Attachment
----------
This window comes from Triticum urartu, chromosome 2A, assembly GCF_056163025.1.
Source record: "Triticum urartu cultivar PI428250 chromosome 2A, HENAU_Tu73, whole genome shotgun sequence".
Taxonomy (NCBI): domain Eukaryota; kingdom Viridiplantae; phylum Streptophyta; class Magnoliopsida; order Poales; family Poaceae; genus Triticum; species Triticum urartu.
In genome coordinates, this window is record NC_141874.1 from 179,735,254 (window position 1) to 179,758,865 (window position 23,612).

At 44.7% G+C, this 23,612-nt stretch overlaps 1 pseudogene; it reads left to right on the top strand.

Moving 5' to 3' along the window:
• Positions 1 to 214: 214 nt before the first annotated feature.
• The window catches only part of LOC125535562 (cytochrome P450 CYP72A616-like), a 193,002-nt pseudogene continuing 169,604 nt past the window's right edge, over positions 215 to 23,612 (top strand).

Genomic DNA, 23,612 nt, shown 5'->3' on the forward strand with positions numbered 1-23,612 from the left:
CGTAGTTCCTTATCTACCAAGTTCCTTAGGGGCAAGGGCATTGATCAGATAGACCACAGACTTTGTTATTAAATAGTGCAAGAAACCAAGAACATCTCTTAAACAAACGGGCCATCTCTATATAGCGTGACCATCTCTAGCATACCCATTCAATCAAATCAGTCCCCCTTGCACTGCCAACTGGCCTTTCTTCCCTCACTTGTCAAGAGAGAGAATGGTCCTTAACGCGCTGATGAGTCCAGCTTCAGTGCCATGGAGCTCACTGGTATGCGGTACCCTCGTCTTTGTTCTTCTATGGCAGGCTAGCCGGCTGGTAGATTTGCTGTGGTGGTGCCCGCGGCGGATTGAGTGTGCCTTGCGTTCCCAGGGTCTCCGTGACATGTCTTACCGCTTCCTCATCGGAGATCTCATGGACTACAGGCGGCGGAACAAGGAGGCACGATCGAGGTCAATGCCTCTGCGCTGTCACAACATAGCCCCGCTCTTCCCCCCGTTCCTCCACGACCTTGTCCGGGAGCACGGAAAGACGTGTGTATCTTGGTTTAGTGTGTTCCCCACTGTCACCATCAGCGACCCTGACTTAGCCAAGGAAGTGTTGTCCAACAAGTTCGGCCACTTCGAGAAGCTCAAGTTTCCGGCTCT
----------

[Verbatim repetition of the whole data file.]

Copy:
This window comes from Triticum urartu, chromosome 2A, assembly GCF_056163025.1.
Source record: "Triticum urartu cultivar PI428250 chromosome 2A, HENAU_Tu73, whole genome shotgun sequence".
Taxonomy (NCBI): domain Eukaryota; kingdom Viridiplantae; phylum Streptophyta; class Magnoliopsida; order Poales; family Poaceae; genus Triticum; species Triticum urartu.
In genome coordinates, this window is record NC_141874.1 from 179,735,254 (window position 1) to 179,758,865 (window position 23,612).

At 44.7% G+C, this 23,612-nt stretch overlaps 1 pseudogene; it reads left to right on the top strand.

Moving 5' to 3' along the window:
• Positions 1 to 214: 214 nt before the first annotated feature.
• The window catches only part of LOC125535562 (cytochrome P450 CYP72A616-like), a 193,002-nt pseudogene continuing 169,604 nt past the window's right edge, over positions 215 to 23,612 (top strand).

Genomic DNA, 23,612 nt, shown 5'->3' on the forward strand with positions numbered 1-23,612 from the left:
CGTAGTTCCTTATCTACCAAGTTCCTTAGGGGCAAGGGCATTGATCAGATAGACCACAGACTTTGTTATTAAATAGTGCAAGAAACCAAGAACATCTCTTAAACAAACGGGCCATCTCTATATAGCGTGACCATCTCTAGCATACCCATTCAATCAAATCAGTCCCCCTTGCACTGCCAACTGGCCTTTCTTCCCTCACTTGTCAAGAGAGAGAATGGTCCTTAACGCGCTGATGAGTCCAGCTTCAGTGCCATGGAGCTCACTGGTATGCGGTACCCTCGTCTTTGTTCTTCTATGGCAGGCTAGCCGGCTGGTAGATTTGCTGTGGTGGTGCCCGCGGCGGATTGAGTGTGCCTTGCGTTCCCAGGGTCTCCGTGACATGTCTTACCGCTTCCTCATCGGAGATCTCATGGACTACAGGCGGCGGAACAAGGAGGCACGATCGAGGTCAATGCCTCTGCGCTGTCACAACATAGCCCCGCTCTTCCCCCCGTTCCTCCACGACCTTGTCCGGGAGCACGGAAAGACGTGTGTATCTTGGTTTAGTGTGTTCCCCACTGTCACCATCAGCGACCCTGACTTAGCCAAGGAAGTGTTGTCCAACAAGTTCGGCCACTTCGAGAAGCTCAAGTTTCCGGCTCT